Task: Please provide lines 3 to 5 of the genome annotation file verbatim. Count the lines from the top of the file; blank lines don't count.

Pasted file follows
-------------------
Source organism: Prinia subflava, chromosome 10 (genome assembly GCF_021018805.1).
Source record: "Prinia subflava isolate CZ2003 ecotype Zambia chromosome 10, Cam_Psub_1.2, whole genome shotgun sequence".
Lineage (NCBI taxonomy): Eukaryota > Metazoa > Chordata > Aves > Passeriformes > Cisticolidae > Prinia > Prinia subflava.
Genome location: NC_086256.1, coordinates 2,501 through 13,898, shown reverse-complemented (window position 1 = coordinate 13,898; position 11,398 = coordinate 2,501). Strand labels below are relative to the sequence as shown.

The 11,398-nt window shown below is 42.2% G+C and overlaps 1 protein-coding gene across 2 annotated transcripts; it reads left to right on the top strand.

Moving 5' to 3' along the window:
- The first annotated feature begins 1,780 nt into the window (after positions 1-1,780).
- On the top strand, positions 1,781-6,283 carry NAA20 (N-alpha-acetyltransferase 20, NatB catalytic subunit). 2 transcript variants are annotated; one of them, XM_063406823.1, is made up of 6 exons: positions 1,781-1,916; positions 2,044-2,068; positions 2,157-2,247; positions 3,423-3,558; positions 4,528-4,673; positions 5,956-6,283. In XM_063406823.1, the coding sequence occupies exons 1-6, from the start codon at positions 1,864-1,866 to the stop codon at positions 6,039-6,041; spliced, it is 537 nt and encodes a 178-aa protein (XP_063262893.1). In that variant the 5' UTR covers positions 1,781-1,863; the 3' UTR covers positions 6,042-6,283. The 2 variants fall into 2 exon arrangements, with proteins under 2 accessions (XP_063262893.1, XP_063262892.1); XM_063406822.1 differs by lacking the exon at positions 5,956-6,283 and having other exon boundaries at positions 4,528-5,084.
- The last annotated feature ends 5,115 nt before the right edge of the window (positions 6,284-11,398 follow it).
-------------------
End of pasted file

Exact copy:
Lineage (NCBI taxonomy): Eukaryota > Metazoa > Chordata > Aves > Passeriformes > Cisticolidae > Prinia > Prinia subflava.
Genome location: NC_086256.1, coordinates 2,501 through 13,898, shown reverse-complemented (window position 1 = coordinate 13,898; position 11,398 = coordinate 2,501). Strand labels below are relative to the sequence as shown.

The 11,398-nt window shown below is 42.2% G+C and overlaps 1 protein-coding gene across 2 annotated transcripts; it reads left to right on the top strand.